(Incidentally, there are readers who assume that I must froth with venom when I spit the name "Milton Babbitt" out of my mouth. It is true that I have sometimes given Babbitt shit for his articles, which express a subtle contempt for the human race. I'm kind of an optimist, who thinks the human race should be cut some slack, and in particular I think if you find yourself expressing contempt for the entire human race you should take a hard, objective look at your motivations and try to figure out whom you're really angry with, and who hurt you. Babbitt's Perspective articles I've always thought of as a sublimated, mathematically elegant revenge for having grown up Jewish in Mississippi, which I'm sure was no picnic. But if you look at what I've written about Babbitt's music over the last 26 years, on balance it's pretty positive. I especially love his vocal works, and have always said so: Philomel, Vision and Prayer, Du, The Widow's Lament in the Springtime, An Elizabethan Sextette - because Babbitt's Apollonian, exquisitely classical technique, which precludes even the slightest trace of the usual, predictable, "emotive" shaping of phrases, sets off the pathos of his texts with a kind of thrilling understatement, like the best early Baroque opera. I've often wondered, given his impassive rhetoric, whether he even realizes what makes those pieces so special. His All Set is also a brilliant joke, and I've always been attracted to Canonical Forms and the Piano Concerto. I wrote the liner notes to Sextets and The Joy of More Sextets, back when they were on vinyl, you could look it up. I don't think string quartet is a great medium for him, and sometimes, as in Post-Partitions, I think his experimental schemata lead the music outside the realm of perceptual possibility and relevance. But I wrote a long, enthusiastic review of his book Words about Music. When I entered college, as I've said many times, Babbitt and Cage were my favorite composers. So to assume, oh, Kyle Gann's a big Glenn Branca and Phil Glass fan, he must hate Milton Babbit, just haaaaaate him, is a road map leading to gross error. Remember, when you assume, you make an ass out of u and me. But I digress.)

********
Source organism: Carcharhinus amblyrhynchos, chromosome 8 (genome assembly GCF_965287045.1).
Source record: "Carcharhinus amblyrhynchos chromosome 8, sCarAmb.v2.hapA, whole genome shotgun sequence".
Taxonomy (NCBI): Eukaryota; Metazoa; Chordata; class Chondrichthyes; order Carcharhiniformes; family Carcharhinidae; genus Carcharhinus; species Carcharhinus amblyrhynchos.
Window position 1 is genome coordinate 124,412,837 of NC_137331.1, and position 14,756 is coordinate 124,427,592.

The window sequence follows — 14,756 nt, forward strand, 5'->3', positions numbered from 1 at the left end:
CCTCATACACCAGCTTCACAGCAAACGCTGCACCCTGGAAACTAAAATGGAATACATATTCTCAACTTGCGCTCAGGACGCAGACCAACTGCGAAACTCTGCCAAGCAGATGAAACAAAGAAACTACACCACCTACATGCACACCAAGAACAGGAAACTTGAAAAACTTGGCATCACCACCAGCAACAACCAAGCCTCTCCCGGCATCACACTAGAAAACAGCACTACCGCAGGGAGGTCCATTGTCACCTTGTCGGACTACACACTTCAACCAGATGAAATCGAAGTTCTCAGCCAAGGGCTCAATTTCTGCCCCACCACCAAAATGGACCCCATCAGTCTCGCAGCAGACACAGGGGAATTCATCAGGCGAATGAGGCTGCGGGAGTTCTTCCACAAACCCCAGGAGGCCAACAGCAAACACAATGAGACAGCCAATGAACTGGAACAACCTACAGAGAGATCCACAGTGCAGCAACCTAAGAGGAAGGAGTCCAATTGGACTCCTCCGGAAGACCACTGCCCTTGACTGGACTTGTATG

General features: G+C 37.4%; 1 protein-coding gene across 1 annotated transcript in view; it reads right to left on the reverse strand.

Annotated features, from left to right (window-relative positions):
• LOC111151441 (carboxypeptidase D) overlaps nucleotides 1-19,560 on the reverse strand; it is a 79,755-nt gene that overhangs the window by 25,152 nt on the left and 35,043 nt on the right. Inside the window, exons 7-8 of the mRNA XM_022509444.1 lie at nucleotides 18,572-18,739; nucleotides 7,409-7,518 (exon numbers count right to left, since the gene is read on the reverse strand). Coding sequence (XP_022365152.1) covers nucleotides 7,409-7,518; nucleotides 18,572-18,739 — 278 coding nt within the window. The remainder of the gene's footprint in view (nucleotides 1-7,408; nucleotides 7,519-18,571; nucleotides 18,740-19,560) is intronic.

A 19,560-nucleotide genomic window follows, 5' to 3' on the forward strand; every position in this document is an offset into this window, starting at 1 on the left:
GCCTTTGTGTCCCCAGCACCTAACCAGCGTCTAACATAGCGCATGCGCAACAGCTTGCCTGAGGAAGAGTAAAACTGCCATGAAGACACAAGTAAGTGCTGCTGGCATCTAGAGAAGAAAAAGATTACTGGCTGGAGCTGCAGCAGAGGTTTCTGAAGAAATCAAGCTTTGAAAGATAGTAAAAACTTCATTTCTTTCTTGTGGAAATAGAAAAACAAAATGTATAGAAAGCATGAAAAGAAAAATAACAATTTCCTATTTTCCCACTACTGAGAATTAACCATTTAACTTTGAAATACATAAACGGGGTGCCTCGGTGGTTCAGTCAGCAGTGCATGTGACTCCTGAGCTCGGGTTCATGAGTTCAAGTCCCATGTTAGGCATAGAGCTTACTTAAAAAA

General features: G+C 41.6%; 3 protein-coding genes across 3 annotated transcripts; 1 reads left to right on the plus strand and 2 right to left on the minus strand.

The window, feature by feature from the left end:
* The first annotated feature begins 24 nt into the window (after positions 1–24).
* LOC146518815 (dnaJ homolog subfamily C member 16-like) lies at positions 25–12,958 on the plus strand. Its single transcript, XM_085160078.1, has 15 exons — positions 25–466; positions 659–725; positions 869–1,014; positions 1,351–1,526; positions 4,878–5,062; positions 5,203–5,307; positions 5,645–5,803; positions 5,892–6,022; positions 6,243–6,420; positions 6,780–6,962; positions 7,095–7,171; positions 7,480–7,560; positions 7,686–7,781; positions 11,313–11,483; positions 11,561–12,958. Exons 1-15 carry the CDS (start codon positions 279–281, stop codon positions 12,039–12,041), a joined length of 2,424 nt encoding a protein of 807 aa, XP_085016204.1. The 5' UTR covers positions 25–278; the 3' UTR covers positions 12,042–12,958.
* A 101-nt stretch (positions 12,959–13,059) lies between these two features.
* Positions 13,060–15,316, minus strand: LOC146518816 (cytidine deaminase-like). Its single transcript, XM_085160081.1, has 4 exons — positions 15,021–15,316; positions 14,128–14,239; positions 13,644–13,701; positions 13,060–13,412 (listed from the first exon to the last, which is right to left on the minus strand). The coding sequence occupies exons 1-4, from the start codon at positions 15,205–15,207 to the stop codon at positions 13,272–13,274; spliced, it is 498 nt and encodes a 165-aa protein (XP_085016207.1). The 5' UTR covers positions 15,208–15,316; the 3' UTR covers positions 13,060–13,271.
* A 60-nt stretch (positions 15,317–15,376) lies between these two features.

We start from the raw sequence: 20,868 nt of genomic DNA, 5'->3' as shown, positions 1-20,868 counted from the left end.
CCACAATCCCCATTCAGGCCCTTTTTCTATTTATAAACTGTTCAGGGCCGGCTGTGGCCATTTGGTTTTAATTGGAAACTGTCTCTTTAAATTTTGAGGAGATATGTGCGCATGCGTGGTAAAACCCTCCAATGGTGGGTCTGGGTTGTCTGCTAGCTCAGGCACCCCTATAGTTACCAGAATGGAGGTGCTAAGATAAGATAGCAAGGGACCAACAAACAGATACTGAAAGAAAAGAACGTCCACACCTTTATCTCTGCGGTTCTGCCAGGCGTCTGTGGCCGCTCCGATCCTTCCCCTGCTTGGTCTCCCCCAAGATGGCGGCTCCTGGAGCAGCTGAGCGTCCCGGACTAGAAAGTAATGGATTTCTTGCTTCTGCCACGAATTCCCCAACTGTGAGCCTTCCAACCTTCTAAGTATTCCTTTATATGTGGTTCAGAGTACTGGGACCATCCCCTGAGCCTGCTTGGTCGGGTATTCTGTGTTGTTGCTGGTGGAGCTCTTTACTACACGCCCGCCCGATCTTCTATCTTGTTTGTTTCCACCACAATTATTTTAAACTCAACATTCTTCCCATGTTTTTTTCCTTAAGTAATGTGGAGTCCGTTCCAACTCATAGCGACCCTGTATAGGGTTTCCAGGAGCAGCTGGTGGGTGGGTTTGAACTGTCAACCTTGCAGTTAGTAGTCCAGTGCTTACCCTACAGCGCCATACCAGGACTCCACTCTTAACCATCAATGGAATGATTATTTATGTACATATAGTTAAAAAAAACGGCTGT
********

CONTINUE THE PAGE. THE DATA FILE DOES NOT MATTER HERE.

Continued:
Anyway, Byron is an old cohort of Peter Garland's from the early days, and one thing I admire about both of them is their ability to keep going for long stretches with only a tiny set of materials and no perceptible method. (I wish I had that level of discipline; I generally need some kind of large-scale transformational strategy to make the long haul.) I've nominally known Byron myself for 26 years - I conducted a piece of his at New Music America '82 - but he fell out of the new-music world for over a decade, and has been making an impressive comeback only in the last few years. Easily the most magnificent thing I've heard him do, Dreamers of Pearl is a perfect example of the Absolute Present I wrote about recently. There are no landmarks, no before and after, just a continual present with barely enough mixture of repetition and randomness to keep you thinking you're about to figure it out. Absolutely beautiful, and the subtle differences in character among the three movements are intriguing. Having paid the piece the supreme compliment of listening to it in the car throughout a long road trip, I now upload it to PostClassic Radio. It takes its place among a growing list of massive postclassical piano works: Barlow's Cogluotobusisletmesi, Polansky's Lonesome Road, de Bondt's Grand Hotel, Curran's Inner Cities, Walter Zimmermann's Beginner's Mind, George Flynn's Trinity, and an amazing number of others.